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Remote Work Interviews, Part I: Applying

andrezzoid profile image André Jonas Originally published at andrejonas.com Updated on ・7 min read

Back in late 2019 I was let go from my old job and got back on the job market. Mind you this was before the 2020 pandemic started spreading throughout the entire world and forcing companies to resort to remote work. At that point I was already working remotely for 5 years and I knew how hard it would be to find a remote-first environment where I could grow and help others grow.

To my surprise, looking for a job at that time was a tremendous learning experience. It’s incredible how many companies are hiring remotely these days and how much easier it is to find them and interview with them then it was all those years back when I first started working remotely. If you are hiring remotely or looking for a remote job, I salute you! 🍺

In the following 2 months I've applied to remote positions with over 10 companies hiring remotely such as 1Password, Doist, DuckDuckGo, Elastic, Typeform, Webflow and others, and I've been very fortunate to be able to stand out to most of these companies and get the chance to interview with them. Now I would like to distill the approach I took so you can profit from my experience.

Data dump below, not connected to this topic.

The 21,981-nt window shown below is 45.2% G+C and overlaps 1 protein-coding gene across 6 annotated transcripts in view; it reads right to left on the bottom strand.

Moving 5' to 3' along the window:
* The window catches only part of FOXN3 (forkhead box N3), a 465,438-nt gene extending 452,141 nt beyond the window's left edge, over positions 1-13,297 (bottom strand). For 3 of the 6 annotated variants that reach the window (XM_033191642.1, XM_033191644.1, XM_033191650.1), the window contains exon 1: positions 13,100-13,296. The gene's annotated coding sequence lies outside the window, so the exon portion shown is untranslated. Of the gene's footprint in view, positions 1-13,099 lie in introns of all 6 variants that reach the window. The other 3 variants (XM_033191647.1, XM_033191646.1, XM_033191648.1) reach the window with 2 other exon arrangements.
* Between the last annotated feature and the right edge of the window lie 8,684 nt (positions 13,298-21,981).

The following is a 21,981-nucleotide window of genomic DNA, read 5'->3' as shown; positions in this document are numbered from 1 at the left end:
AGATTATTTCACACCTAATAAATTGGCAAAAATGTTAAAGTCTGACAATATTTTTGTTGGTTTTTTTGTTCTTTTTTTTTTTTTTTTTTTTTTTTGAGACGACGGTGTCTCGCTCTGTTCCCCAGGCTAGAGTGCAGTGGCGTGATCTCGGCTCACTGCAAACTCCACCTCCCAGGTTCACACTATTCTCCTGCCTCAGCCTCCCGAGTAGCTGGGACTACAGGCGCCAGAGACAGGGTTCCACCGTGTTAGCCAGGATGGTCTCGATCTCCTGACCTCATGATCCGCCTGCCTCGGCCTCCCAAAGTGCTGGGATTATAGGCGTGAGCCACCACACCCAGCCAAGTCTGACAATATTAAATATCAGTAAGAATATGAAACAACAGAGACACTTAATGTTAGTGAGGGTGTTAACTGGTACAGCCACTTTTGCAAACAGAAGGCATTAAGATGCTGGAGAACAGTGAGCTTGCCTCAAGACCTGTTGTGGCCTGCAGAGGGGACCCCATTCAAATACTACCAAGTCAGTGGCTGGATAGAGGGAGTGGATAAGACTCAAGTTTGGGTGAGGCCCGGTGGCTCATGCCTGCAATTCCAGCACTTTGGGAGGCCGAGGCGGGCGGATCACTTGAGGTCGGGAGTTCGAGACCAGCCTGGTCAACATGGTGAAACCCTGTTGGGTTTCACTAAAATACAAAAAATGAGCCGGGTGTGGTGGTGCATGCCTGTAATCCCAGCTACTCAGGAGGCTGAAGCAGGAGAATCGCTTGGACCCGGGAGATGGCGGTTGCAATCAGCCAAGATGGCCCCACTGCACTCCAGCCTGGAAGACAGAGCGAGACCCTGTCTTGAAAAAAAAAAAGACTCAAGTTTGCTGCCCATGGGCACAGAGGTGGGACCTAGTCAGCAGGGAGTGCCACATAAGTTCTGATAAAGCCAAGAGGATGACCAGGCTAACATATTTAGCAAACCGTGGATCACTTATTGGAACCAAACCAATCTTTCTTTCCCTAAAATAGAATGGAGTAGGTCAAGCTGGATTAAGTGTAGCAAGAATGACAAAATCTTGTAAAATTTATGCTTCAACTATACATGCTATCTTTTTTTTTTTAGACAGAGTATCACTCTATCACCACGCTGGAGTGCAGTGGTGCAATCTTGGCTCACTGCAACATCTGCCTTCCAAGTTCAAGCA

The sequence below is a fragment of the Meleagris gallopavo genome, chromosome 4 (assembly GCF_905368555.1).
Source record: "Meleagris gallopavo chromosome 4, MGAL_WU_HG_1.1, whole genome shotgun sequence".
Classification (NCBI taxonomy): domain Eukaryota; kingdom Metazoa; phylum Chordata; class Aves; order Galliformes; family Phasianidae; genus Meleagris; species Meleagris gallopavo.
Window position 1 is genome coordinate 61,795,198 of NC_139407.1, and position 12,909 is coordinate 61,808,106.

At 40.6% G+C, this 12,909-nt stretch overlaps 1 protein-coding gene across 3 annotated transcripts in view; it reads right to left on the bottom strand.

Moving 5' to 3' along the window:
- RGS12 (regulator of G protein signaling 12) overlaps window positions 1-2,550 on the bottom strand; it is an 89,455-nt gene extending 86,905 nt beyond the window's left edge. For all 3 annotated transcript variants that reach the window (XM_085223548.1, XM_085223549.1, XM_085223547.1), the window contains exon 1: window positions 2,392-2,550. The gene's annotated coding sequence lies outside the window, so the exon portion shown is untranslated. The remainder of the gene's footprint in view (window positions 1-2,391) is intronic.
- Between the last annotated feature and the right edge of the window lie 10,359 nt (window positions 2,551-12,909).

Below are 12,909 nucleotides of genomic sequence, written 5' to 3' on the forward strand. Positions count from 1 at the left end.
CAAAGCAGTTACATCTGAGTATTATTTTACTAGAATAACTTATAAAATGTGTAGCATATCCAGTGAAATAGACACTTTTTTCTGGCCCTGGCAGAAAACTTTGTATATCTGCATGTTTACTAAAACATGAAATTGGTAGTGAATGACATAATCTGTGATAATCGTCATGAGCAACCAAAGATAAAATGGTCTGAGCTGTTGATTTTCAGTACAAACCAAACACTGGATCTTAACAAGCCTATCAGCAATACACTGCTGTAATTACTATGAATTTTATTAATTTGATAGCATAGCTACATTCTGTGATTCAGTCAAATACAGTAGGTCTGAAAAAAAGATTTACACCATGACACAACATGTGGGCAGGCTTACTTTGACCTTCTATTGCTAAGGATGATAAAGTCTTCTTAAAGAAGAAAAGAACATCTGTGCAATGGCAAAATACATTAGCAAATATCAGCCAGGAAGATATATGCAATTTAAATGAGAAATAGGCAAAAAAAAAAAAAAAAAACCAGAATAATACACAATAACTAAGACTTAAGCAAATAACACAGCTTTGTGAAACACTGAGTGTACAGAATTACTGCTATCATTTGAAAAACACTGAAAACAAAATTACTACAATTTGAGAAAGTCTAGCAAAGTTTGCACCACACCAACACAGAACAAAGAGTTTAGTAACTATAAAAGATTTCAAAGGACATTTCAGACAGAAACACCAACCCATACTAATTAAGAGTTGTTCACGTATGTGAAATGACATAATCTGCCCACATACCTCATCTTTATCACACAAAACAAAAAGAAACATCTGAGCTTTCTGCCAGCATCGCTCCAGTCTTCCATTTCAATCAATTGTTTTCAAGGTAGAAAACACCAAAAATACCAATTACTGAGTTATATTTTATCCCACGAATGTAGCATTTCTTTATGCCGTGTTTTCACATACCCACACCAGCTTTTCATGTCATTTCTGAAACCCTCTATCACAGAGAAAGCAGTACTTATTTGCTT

Understand the current reality

Applying to a remote position is pretty much the same as applying for any other kind of position (feel free the apply the same principles in this post) except for one thing: The odds are greatly against you!

Good remote or distributed companies can hire anywhere in the world and tend to receive hundreds or thousands of applications per role. As a result it gets orders of magnitude harder for an individual to get noticed.

Now I'm not saying this to demotivate you, quite the contrary! You must know this to understand the level of effort you need to put in when applying. Keep reading 👇

More isn't necessarily better

So how can you stand out when you're competing against so many other qualified individuals across the globe? One would be easily excused to think the answer lies in sending as many resumes as possible and see where the ball lands but in reality this often leads to generic, low-quality submissions that may not even fit the position criteria.

The goal here is twofold:

  1. Submit fewer applications by filtering only the positions you would fit the best and would interest you the most.
  2. Create consistently high-quality, personalized submissions that focus on those companies and positions and the value you can bring to them.

Both goals are intrinsically connected to how well you know the company, the kind of people in the company and the position you're applying to.

Know the company